The Name of the Wind: a review

by Patrick Rothfuss

Opening: “It was night again. The Waystone Inn lay in silence, and it was a silence of three parts.”

It’s so hard to stop with that line, because the whole prologue is gorgeous and lush and caught me immediately into the story without time to take a breath.

I feel sort of silly reviewing this book at all, and yet I hadn’t even heard of it except very vaguely until the second book came out recently (which leads me to wonder where I was was in 2007). There might conceivably be others like me out there, and believe me, this is a book you shouldn’t miss.

Personally, I felt a bit suspicious. I knew it was popular, and I take everything popular with heaping tablespoonfuls of salt. I knew it was more on the epic side of fantasy, which is a side that can so easily tip over into ridiculousness (“which are like swords, but awesomer“).

And then I started reading and I didn’t stop until I realized that if we were going to eat I absolutely had to put the book down and start dinner. Which I did, complaining bitterly.

Part of the appeal is that I love college stories. Not boarding school stories, with a few exceptions. College stories. Gaudy Night, Pamela Dean’s Tam Lin, Caroline Stevermer’s Magics series. And this part of the story, at any rate, is most definitely a college story. Kvothe could quite easily become a sort of stock character–the outsider who comes in and bests everyone–but the truth is that I didn’t even notice he fit that mold until just now.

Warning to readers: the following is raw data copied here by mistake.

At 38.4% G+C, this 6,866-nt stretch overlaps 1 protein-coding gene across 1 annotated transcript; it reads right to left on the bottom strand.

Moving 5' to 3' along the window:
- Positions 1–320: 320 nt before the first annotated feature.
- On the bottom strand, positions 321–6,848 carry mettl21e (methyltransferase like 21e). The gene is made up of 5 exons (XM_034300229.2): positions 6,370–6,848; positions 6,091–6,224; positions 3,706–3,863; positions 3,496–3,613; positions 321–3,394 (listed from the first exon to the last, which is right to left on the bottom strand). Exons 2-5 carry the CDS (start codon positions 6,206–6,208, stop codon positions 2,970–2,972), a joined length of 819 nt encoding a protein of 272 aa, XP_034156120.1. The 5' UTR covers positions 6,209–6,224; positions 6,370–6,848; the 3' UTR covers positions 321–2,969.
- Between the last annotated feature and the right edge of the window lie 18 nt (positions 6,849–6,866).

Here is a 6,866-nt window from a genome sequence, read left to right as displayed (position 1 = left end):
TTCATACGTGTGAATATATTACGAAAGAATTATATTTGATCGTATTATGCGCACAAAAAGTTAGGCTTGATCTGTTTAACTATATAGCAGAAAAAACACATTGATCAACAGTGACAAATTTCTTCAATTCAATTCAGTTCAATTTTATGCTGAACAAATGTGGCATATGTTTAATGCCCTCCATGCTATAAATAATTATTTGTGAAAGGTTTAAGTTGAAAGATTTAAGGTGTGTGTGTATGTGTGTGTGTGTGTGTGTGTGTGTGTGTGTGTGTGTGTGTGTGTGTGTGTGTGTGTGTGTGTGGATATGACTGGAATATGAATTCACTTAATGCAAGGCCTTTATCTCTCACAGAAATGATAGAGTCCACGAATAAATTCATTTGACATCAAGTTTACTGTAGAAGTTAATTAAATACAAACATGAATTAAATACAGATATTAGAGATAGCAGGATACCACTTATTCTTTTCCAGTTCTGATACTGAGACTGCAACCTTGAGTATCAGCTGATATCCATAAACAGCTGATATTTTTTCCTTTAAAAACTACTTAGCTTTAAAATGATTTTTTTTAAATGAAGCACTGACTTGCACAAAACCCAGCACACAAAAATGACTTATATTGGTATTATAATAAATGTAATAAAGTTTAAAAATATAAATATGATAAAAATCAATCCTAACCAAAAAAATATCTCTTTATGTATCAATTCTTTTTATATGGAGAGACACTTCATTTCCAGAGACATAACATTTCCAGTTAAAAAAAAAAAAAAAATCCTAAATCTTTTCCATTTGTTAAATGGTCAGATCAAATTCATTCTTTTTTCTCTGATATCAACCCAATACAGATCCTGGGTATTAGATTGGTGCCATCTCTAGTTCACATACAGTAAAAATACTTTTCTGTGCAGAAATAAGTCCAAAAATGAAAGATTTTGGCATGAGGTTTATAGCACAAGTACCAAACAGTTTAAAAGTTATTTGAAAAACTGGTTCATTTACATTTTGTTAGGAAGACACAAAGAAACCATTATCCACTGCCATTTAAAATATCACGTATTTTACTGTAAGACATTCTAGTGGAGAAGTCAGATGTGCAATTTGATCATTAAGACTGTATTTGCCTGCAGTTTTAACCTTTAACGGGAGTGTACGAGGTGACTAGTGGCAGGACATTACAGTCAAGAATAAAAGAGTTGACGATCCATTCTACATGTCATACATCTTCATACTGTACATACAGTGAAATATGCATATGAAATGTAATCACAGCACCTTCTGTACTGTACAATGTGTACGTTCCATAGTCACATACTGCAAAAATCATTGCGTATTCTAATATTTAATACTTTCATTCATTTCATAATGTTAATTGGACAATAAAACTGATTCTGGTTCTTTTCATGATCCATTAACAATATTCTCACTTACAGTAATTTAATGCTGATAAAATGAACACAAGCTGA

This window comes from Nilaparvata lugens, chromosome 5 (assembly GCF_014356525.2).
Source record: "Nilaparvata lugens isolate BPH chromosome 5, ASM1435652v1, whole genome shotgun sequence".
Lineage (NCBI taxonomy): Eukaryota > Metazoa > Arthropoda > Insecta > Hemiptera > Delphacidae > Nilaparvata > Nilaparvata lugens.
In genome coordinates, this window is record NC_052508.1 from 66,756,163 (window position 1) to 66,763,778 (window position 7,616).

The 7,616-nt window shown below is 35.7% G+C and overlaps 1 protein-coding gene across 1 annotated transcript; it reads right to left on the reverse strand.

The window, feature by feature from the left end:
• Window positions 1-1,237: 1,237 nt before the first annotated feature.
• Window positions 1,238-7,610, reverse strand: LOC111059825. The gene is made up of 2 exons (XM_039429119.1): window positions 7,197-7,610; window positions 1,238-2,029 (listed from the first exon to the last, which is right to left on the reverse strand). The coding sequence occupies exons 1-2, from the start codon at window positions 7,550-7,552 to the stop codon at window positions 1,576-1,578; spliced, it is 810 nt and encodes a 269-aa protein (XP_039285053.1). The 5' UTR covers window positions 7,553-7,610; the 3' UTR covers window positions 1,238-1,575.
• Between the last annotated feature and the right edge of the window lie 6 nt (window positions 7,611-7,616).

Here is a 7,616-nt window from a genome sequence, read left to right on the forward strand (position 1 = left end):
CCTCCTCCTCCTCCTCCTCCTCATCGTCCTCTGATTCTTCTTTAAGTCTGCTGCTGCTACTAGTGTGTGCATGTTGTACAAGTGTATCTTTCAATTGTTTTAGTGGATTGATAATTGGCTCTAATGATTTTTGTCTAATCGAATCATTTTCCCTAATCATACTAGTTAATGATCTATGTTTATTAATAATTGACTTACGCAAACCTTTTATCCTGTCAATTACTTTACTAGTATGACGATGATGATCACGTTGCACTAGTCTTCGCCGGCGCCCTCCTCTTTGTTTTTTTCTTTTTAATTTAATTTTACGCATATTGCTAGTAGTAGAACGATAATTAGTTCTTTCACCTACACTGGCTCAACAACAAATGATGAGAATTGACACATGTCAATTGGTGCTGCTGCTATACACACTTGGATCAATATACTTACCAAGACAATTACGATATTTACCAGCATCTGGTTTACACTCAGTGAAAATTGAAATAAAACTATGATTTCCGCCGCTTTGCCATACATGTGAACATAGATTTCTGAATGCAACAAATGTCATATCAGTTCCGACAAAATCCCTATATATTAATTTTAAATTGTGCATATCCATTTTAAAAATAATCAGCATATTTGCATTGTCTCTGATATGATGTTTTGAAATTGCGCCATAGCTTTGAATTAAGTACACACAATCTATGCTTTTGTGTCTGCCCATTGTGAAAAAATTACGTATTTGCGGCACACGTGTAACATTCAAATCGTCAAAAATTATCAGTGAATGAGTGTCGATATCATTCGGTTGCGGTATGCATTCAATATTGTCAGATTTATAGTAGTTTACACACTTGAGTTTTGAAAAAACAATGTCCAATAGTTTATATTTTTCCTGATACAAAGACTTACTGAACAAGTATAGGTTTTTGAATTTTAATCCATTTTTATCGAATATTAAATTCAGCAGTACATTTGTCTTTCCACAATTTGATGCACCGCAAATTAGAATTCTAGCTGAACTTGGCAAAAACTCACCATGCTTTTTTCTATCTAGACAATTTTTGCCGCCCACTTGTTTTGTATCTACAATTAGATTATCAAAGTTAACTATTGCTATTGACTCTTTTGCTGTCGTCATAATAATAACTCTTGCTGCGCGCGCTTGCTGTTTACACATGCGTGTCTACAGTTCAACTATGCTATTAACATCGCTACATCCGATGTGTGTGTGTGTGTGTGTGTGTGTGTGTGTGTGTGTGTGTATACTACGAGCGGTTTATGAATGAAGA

The earlier parts of the book reminded me of something else entirely–Cart and Cwidder by Diana Wynne Jones. The traveling musicians, the tragedy of the story, even something about the way young Kvothe and Moril think seemed akin. I don’t mean this in a negative way at all–it was a lovely echo, though the two stories diverged pretty quickly.

I did feel that the swoop of the story kept me from connecting with a lot of the characters. Kvothe himself I cared a lot about, and Bast, but the characters in the past all seemed a little far removed. Denna also seemed a tad problematic to me–I accepted her as the Love Interest, but never quite felt like she was a real person in her own right. Maybe in the next book?

Despite those minor problems, this was a book I found unexpectedly refreshing. It’s nice to find something that actually works on this grand scale and yet feels fresh and new rather than derivative. (Jonathan Strange & Mr. Norrell is another example, in my opinion.) And I love setting that feel real and alive in their own right, which both Tarbean and the University did.

Book source: public library
Book information: DAW Books, 2007; adult (I think a mature teen would also be fine with this one)

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